Nobel Peace Prize Honors for Leymah Gbowee

October 7th, 2011

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Leymah  GboweeGbowee

The 2011 Nobel Peace Prize has been awarded to three women, including Liberian peace activist Leymah Gbowee, Liberian President Ellen Johnson Sirleaf, and Tawakkul Karman of Yemen. All were honored for their “non-violent struggle for the safety of women and for women’s rights to full participation in peace-building work.”

When civil war broke out in Liberia in 1990, many assumed it would be over quickly. But as Charles Taylor’s rebels kept going, and ultimately Taylor assumed power, the conflict grew.

Leymah  Gbowee

Leymah Gbowee had just graduated from high school in Monrovia when the fighting started. Her plans for a higher education were destroyed by the war, but more alarming to her was how many families were being destroyed. Including hers. Ultimately Gbowee’s bitterness became rage, which became a determination to act. She organized Liberia’s women – Christian and Muslim alike – to force an end to the civil war. Now in her memoir “Mighty Be Their Powers,” Gbowee tells the story of the peace campaign, and her role in it.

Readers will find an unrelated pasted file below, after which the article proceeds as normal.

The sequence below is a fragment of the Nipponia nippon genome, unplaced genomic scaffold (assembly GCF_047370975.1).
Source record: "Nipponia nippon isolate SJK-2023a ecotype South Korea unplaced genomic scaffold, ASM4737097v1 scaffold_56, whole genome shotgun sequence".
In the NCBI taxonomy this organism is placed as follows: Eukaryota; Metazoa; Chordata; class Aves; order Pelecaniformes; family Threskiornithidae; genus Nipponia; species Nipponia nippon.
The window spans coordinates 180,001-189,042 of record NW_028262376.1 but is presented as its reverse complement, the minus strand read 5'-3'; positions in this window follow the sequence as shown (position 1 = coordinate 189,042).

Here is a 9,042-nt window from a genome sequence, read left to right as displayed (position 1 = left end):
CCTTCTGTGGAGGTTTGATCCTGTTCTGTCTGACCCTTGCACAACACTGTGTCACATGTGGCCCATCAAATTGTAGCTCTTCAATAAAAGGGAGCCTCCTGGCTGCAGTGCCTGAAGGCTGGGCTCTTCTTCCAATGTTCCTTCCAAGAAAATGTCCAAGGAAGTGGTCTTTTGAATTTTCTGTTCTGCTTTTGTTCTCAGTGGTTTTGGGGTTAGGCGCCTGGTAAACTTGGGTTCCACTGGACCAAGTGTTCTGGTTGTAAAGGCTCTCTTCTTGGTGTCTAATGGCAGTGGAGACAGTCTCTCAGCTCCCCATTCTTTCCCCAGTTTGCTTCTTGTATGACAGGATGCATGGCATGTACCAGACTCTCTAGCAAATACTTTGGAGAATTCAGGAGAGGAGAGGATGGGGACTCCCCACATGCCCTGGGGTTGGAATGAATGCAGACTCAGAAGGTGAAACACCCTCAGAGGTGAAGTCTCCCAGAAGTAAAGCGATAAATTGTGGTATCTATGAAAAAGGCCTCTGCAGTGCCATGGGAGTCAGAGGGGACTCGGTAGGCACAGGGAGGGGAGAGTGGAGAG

Listen to Leymah Gbowee

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Wangari Maathai “Unbowed”

October 20th, 2006

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Wangari Maathai is a mother of three, a government environmental minister in Kenya, and to many, a hero. In 1977 she launched the Green Belt Movement, to restore Kenya’s forests and provide work for thousands of women.

Her work came with a price. She was jailed several times, had her life threatened, and faced constant harassment. But in 2004 Maathai was awarded the Nobel Peace Prize, and now she has a new memoir called “Unbowed.”

Wangari  MaathaiMaathai

Listen to Wangari Maathai

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